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Sheris Ranch Courtesans

THIS CASE IS NOW CLOSED

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The Defendant

Sheri’s Ranch is a legal brothel located in Pahrump, Nevada. According to its website, Sheri’s Ranch is Nevada’s “first and only full-service legal sex resort.”

The Employees

Position(s): Courtesans

Location(s): Pahrump, Nevada

Time Period: March 29, 2016 – July 8, 2021

The Claims in the Lawsuit

The lawsuit claims that Sheri’s Ranch improperly classified its Courtesans as independent contractors and that they in fact qualify as employees and are entitled to the protections of the Fair Labor Standards Act, which include:

Employees must receive minimum wages for all hours worked, free and clear of any work-related deductions or expenses they incur. The minimum wage is $7.25 under the FLSA;

Employees must be paid overtime at 1.5 of their regular rate of pay for hours worked over 40 in a workweek;

Employees cannot be required to share tips with management.

According to the lawsuit, Sheri’s Ranch maintained a “lockdown” policy under which Courtesans are required to remain on the Ranch premises for periods ranging from one (1) to three (3) weeks at a time (with at least one week between such periods) and work daily shifts of either twelve (12) or twenty-four (24) hours, during which they are listed as “currently available” on Sheri’s Ranch’s website and must remain available to greet and/or line up for patrons upon request.

The lawsuit further claims that Courtesans’ compensation consists entirely of a portion of the “price” each patron pays to Sheri’s Ranch after booking a  session, plus voluntary tips they occasionally receive directly from patrons. This violates the FLSA, the lawsuit claims, because Courtesans do not receive any form of overtime compensation for hours worked in excess of forty (40) in a workweek and because in many weeks, Courtesans’ total non-tip compensation, net the amounts they were unlawfully required to “kick back” to Sheri’s Ranch (e.g. rent, meals, commissions to third parties, medical expenses, and bar drinks), divided over the number of hours for which they are entitled to compensation, averaged to below the applicable minimum wage.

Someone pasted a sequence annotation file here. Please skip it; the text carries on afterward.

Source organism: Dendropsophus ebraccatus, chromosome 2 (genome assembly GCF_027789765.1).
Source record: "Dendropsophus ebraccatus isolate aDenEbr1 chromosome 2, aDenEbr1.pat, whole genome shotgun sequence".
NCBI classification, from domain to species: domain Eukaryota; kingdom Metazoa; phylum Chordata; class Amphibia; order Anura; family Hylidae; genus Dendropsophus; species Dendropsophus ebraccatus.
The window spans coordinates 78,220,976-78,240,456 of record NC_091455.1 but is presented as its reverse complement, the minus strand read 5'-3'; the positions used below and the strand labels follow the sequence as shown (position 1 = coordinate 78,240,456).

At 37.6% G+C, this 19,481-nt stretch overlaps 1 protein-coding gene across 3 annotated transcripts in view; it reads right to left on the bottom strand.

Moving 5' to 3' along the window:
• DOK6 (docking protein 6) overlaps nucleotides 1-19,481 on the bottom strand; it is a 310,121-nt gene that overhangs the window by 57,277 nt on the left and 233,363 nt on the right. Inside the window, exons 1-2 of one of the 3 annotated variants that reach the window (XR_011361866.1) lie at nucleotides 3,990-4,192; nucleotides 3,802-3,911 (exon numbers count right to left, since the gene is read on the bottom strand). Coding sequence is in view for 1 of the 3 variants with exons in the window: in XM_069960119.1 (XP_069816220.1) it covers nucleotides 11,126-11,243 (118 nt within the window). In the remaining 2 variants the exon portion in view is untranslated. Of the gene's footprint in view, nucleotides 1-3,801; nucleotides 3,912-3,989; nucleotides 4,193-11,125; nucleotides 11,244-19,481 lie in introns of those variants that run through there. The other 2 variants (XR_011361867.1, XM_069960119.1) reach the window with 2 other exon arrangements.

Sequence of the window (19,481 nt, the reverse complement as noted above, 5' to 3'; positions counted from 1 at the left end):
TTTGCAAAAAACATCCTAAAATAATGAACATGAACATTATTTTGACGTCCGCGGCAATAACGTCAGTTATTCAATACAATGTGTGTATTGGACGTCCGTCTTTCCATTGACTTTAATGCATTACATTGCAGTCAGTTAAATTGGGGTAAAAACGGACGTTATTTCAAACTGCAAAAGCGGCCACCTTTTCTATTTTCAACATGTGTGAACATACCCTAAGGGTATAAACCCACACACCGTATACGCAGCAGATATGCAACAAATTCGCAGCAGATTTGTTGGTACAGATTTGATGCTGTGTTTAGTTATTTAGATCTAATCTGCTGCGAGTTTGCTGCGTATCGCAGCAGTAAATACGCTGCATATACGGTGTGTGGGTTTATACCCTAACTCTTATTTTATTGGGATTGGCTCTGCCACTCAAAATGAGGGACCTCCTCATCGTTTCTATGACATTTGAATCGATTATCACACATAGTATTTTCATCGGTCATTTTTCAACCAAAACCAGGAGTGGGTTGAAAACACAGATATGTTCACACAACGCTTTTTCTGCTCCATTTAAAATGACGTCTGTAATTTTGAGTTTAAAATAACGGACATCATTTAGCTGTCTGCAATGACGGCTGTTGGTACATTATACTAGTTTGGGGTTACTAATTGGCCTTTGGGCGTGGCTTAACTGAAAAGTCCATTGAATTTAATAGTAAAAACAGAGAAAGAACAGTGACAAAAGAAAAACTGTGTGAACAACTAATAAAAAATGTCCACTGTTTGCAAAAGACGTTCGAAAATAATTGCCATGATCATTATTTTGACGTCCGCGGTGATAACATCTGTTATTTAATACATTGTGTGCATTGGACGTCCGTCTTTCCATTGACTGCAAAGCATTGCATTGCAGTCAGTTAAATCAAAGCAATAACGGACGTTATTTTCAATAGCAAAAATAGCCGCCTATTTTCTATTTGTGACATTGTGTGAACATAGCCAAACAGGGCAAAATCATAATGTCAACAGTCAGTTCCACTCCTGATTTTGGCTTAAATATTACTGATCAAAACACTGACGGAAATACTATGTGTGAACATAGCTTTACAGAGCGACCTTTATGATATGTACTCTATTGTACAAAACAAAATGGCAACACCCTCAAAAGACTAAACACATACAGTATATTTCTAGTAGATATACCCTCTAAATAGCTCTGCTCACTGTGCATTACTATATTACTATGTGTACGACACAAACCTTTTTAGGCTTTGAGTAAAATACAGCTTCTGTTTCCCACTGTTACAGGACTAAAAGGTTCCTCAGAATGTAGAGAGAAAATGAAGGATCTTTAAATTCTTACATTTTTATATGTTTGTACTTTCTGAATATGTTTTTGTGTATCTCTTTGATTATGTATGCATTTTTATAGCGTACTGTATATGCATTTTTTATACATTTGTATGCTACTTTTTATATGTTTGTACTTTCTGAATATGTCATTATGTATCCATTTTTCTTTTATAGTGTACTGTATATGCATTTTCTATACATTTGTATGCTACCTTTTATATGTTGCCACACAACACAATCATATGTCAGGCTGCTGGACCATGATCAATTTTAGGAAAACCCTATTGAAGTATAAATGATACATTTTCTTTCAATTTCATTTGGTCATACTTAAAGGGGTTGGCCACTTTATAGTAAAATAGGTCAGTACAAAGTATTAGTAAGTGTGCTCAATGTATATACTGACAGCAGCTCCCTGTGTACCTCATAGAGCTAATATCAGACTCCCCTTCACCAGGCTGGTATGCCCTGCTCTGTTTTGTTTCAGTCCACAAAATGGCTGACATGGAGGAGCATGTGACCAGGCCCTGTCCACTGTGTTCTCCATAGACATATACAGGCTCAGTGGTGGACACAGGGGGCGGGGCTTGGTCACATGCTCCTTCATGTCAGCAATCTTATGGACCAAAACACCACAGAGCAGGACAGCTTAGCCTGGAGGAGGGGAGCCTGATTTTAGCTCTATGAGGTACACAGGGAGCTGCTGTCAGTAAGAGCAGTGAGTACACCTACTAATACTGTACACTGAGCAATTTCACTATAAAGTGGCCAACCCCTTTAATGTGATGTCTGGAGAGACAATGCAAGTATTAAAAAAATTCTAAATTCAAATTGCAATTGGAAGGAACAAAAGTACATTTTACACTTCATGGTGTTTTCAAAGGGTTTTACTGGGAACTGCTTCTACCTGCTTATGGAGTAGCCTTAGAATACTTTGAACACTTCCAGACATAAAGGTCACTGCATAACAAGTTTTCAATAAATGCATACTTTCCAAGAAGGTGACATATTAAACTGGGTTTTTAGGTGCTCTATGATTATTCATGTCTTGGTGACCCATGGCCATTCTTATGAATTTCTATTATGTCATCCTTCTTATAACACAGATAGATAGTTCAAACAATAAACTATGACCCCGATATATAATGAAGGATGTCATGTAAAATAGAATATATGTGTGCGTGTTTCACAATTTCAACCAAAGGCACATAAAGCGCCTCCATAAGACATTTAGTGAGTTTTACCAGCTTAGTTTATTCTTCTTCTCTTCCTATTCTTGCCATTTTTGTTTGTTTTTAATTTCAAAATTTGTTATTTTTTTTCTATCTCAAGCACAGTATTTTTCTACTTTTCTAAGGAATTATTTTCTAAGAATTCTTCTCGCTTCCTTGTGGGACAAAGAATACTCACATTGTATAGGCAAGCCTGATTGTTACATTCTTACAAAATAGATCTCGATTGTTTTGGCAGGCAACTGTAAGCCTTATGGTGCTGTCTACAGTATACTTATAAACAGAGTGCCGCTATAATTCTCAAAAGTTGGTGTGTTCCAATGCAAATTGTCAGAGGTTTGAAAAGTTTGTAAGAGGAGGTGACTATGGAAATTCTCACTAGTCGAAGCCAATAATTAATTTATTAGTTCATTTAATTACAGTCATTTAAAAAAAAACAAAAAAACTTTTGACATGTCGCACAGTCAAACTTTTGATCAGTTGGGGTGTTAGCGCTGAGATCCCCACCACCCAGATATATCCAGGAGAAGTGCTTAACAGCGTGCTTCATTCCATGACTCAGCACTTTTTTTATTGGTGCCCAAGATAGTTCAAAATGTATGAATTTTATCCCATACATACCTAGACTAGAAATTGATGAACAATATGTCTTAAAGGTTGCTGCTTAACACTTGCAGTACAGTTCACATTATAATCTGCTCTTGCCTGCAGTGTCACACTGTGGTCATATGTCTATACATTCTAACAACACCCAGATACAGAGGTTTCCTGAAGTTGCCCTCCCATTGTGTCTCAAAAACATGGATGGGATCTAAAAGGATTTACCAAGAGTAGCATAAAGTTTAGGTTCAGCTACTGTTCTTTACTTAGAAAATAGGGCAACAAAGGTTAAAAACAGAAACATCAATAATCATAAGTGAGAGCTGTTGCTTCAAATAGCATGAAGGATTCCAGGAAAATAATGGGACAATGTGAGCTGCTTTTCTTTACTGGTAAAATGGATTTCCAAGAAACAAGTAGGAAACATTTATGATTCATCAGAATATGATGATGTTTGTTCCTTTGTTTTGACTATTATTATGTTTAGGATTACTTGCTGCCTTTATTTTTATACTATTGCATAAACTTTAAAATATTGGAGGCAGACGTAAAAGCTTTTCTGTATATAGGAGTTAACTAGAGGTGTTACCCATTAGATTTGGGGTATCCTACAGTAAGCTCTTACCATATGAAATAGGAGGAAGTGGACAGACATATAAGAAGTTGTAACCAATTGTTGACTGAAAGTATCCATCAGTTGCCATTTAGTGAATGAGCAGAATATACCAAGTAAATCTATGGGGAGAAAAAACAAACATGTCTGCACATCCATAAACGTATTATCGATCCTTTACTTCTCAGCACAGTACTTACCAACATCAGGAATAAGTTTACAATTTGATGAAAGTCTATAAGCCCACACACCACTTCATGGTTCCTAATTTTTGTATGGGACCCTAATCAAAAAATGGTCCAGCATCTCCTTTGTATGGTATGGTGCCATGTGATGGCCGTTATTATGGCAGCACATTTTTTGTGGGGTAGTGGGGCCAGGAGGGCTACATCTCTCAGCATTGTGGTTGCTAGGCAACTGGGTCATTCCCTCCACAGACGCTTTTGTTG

Frequently Asked Questions

Can Defendant discipline or fire me if I join the case?

No! The Fair Labor Standards Act prohibits retaliation and imposes harsh measures against employers who retaliate. For further information, please consult the Department of Labor’s Fact Sheet.

Will I have to testify or provide documentary proof?

Not necessarily. Many employees obtain monetary recoveries in Fair Labor Standards Act cases without ever having to appear at court or for depositions.

You are not required to provide documentary proof of your unpaid wages. In most cases, the employer is required to provide the employee’s payroll records to the employee and his or her attorney. In fact, the Fair Labor Standards Act mandates that employers keep accurate time and payroll records. The employer cannot escape this duty by requiring you as the employee to provide proof.

However, it is still important that you preserve any physical or electronic evidence relating to the case that you currently possession.

Will Brown, LLC be my attorneys?

Employees who sign Retainer Agreements and/or Consent to Join forms will be represented by Brown, LLC and Kemp Jones, LLP with respect to the lawsuit and claims described above.

You will not be required to pay any attorneys’ fees or court costs to the Plaintiffs’ lawyers at this time and not pay any attorneys’ fees unless you prevail. Rather, in the event the Plaintiffs prevail in the lawsuit, by either judgment or settlement, the Plaintiffs’ attorneys will request that the Court order Defendant(s) to pay the Plaintiffs’ lawyers their reasonable attorneys’ fees and reimburse them for any expenses.

How long will the case take?

It is very difficult to predict exactly how long a case will take. It depends on a variety of factors including the number of parties and claims involved, the rules and pace of the court, the complexity of the proofs, and the manner in which the employer defends the case.

When and if a settlement is reached, additional time is needed to prepare settlement documents, calculate settlement allocations, and seek and await the court’s review and approval of the settlement. wage-and-hour cases typically take 2-3 years, but this can be shorter or increase considerably.